Don Maynard is the first player in pro football history to amass 10,000 career receiving yards.
A laid-back speedster from a dusty corner of Texas, Maynard was a down-home fellow who made his name in the bright lights of New York City. In 15 seasons, he caught 633 passes for 11,834 yards, both NFL records at the time of his retirement in 1974. Perhaps the most underrated receiver in pro football history, Maynard was the first player to tally 50 100-yard games.
Don Maynard was the biggest deep ball threat in a throw-it-down-the-field league. Skinny and sporting a one-bar facemask with no chinstrap, he averaged over 20 yards per reception in four separate seasons and 19.4 yards per catch in another. Nicknamed Sunshine, Maynard teamed with Joe Namath to form one of the greatest pass-catching duos in football history. A three-time AFL All-Star, he went over 50 catches and 1,000 yards in five different seasons.
Don Maynard’s career 18.7 yards-per-catch average is the highest in history for anyone with more than 600 catches.
In 1967, Namath became the first passer to throw for over 4,000 yards. His favorite target was Maynard, who led the AFL with 1,434 receiving yards while averaging more than 100 yards per game. The following season, the 180-pound Texan averaged nearly 23 yards per catch to lead the league. Both landed as starters when the AFL All-Time Team was announced in 1970.
The Titans/Jets were woeful during Maynard’s first five seasons in New York. The lanky wideout played with 25 different quarterbacks and the moribund franchise was on the verge of folding. Without a marquee franchise in the nation’s largest market, the AFL’s future was in jeopardy. In 1963, Sonny Werblin bought the team, changed the name to the Jets, and hired Weeb Eubank as coach and GM. Two years later, he signed Namath to a then-record contract and the fortunes of the franchise — and of the league — changed forever.
Maynard and Namath formed an unlikely friendship. The speedy wideout — sporting wide sideburns, jeans, and cowboy boots – was hayseed. The brash young quarterback, bedecked in fur coats, bell bottoms and sunglasses, was Hollywood. The two meshed immediately and turned the AFL on its ear. Broadway Joe threw 18 touchdown passes as a rookie – 14 of them to Maynard. Namath called Maynard “New York City’s least-recognized hero.” Sunshine never cared about the spotlight and was often overlooked. Yet he twice led the AFL in receiving yards per game, and led the league in touchdowns in 1965.
Maynard retired as one of only five players to record more than 50 receptions and over 1,000 receiving yards in five different seasons.
Born January 25, 1935, in the tiny west Texas town of Crosbyton, Donald Rogers Maynard was the son of a cotton ginner. The family moved often, and Don attended 13 schools, including five high schools. At Colorado City High School, he lettered in basketball and track, but only played football as a senior, as Texas rules required one year of residency in order to be eligible.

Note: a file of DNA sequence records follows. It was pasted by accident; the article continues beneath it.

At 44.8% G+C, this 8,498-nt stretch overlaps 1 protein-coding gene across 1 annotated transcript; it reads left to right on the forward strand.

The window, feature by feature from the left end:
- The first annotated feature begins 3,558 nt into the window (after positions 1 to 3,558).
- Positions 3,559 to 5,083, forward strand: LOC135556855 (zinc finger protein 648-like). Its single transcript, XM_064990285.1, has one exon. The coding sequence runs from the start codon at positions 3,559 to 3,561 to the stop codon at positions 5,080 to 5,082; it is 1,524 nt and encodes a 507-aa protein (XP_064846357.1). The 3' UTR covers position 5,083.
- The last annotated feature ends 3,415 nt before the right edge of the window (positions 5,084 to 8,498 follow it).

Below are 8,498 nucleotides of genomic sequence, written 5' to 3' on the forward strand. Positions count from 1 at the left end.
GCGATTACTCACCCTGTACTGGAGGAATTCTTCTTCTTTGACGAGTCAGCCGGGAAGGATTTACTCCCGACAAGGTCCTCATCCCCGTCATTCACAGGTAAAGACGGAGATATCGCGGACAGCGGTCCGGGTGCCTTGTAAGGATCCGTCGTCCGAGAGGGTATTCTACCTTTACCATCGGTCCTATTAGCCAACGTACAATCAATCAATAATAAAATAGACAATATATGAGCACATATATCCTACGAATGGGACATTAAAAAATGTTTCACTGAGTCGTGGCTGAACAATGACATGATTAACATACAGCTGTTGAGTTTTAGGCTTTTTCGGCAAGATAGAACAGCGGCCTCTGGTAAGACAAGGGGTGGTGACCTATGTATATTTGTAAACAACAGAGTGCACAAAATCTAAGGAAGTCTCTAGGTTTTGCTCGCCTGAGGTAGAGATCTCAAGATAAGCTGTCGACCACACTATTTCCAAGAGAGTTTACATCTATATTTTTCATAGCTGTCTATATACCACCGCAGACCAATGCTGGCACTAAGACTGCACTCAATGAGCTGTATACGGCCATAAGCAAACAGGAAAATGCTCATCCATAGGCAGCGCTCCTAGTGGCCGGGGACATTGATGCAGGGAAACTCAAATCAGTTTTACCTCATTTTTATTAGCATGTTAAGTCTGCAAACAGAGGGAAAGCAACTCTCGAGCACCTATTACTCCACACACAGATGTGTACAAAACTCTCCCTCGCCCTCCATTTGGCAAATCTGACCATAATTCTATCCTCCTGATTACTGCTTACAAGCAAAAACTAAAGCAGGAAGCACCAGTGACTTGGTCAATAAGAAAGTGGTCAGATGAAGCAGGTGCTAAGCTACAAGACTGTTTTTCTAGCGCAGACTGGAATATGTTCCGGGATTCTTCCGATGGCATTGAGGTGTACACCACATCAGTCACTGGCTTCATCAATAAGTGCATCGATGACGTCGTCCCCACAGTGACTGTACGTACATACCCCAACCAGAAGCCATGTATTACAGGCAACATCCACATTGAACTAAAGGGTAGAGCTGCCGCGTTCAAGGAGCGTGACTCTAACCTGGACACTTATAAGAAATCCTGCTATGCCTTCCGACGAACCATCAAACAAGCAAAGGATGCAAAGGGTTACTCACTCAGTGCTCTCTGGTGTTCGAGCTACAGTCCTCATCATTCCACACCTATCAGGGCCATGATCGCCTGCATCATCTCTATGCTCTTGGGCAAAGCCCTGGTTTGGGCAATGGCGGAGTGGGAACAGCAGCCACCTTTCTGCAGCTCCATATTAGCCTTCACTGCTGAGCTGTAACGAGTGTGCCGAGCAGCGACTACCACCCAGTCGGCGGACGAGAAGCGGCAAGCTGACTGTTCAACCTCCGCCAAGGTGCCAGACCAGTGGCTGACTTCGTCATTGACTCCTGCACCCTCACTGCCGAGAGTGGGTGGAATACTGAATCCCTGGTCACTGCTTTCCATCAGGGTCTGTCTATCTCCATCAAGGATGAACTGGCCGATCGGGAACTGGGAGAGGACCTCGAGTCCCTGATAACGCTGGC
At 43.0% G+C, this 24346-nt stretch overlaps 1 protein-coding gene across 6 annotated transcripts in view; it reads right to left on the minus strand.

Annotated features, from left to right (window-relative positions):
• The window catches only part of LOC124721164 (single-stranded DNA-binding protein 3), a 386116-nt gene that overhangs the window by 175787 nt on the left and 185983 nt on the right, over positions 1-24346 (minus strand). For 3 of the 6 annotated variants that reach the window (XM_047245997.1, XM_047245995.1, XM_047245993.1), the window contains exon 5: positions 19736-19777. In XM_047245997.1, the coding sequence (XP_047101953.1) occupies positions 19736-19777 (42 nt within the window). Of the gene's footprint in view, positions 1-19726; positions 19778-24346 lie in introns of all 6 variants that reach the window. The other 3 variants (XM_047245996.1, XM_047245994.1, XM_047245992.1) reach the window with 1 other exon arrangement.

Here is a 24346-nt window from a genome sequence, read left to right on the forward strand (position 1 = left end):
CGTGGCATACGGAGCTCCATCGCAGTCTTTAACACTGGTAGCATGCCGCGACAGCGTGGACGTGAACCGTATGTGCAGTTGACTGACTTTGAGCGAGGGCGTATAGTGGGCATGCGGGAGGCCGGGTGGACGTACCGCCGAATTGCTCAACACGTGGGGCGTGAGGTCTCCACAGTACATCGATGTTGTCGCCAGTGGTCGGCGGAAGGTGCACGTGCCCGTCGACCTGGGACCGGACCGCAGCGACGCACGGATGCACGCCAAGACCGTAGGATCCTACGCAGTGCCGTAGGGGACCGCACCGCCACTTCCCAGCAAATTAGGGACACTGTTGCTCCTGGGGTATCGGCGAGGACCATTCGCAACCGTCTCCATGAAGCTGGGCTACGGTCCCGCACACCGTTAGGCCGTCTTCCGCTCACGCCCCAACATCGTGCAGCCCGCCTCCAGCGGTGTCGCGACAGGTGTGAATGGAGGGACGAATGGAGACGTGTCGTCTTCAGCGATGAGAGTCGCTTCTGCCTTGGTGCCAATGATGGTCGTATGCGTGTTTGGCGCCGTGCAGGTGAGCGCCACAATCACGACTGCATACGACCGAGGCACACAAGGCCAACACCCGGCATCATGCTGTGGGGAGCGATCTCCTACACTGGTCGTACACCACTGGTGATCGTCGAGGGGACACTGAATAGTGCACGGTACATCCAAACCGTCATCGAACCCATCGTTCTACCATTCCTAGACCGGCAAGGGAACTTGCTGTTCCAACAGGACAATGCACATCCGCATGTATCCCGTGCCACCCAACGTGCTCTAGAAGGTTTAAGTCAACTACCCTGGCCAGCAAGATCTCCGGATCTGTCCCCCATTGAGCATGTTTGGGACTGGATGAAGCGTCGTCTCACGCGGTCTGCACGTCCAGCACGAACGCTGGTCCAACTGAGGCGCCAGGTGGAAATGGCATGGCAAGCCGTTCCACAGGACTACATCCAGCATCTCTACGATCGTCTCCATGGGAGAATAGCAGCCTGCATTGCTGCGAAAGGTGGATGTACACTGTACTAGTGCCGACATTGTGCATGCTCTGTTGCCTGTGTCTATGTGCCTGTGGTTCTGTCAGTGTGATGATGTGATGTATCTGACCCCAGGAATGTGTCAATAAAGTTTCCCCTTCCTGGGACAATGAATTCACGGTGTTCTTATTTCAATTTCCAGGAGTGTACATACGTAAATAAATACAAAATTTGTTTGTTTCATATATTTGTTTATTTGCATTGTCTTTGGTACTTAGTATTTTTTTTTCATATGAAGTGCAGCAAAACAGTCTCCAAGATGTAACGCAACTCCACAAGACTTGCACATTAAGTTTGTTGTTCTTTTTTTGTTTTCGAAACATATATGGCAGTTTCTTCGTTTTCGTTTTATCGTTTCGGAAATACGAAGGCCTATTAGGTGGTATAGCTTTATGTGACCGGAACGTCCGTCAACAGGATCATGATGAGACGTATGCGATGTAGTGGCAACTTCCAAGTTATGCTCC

In 1953, Maynard enrolled at Rice, then transferred to Texas Western [later UTEP] after his freshman year. A star on the track as well as the gridiron, Maynard did it all for the Miners. He returned kicks and led the team in receiving yards and interceptions. An All-Border Conference performer, Maynard also rushed for 5.4 yards per carry and handled the kicking duties.
Drafted in the ninth round [109th overall] by the New York Giants in 1957, Maynard played in 12 games as Frank Gifford’s backup at halfback. One of a dozen Hall of Famers to play in The Greatest Game Ever – the 1958 NFL title game between the Giants and Baltimore Colts, he was cut the following year.
After playing one season in Canada, Maynard wrote Titans coach Sammy Baugh, who had coached him in a college all-star game, asking for a roster spot. Baugh obliged and, in 1960, Maynard became the first player to sign with the New York Titans of the upstart AFL.
Possessing blazing speed, sure hands and the guts of a burglar, Maynard moved from the backfield to end. The Titans used him at flanker [lines up wide and behind the line of scrimmage] and end [lines up wide and on the line]. To clarify things, he coined a new term that became part of football parlance. “I’m the guy who taught the New York writers to use ‘wide receiver,’” explained Maynard. “One time I’m an end and one time I’m the flanker. Why don’t I give you a term and make it simple? Call me a wide receiver.”
In his first year in the AFL, Maynard caught a career-best 72 passes for 1,265 yards.
Maynard was instrumental to the Jets winning their only world championship in franchise history. In the 1968 AFL Championship, he caught two passes, including the game-winner, to put New York into the Super Bowl against the Baltimore Colts. Although Maynard did not catch a pass in Super Bowl III, he made an impact. Despite a sore hamstring, Baltimore feared his speed, and double-covered Number 13 all game. The Jets took advantage, with Matt Snell rushing for a then-Super Bowl record 121 yards to lead New York to the most stunning upset in pro football history.
In 1972, after his 13 seasons in New York, the Jets released the best receiver in franchise history. Maynard is one of 20 players who played in the AFL for its entire ten-year existence and one of only seven to spend their entire AFL careers with one team. He played with the St. Louis Cardinals in 1973, then finished his career with the WFL Houston Texans/Shreveport Steamers the following year. The Jets retired Maynard’s number 13 and enshrined him in their Ring of Honor. Mr. Maynard is a member of the AFL Hall of Fame and Texas Sports Hall of Fame. In 1987, the Pride of El Paso was inducted into the Pro Football Hall of Fame.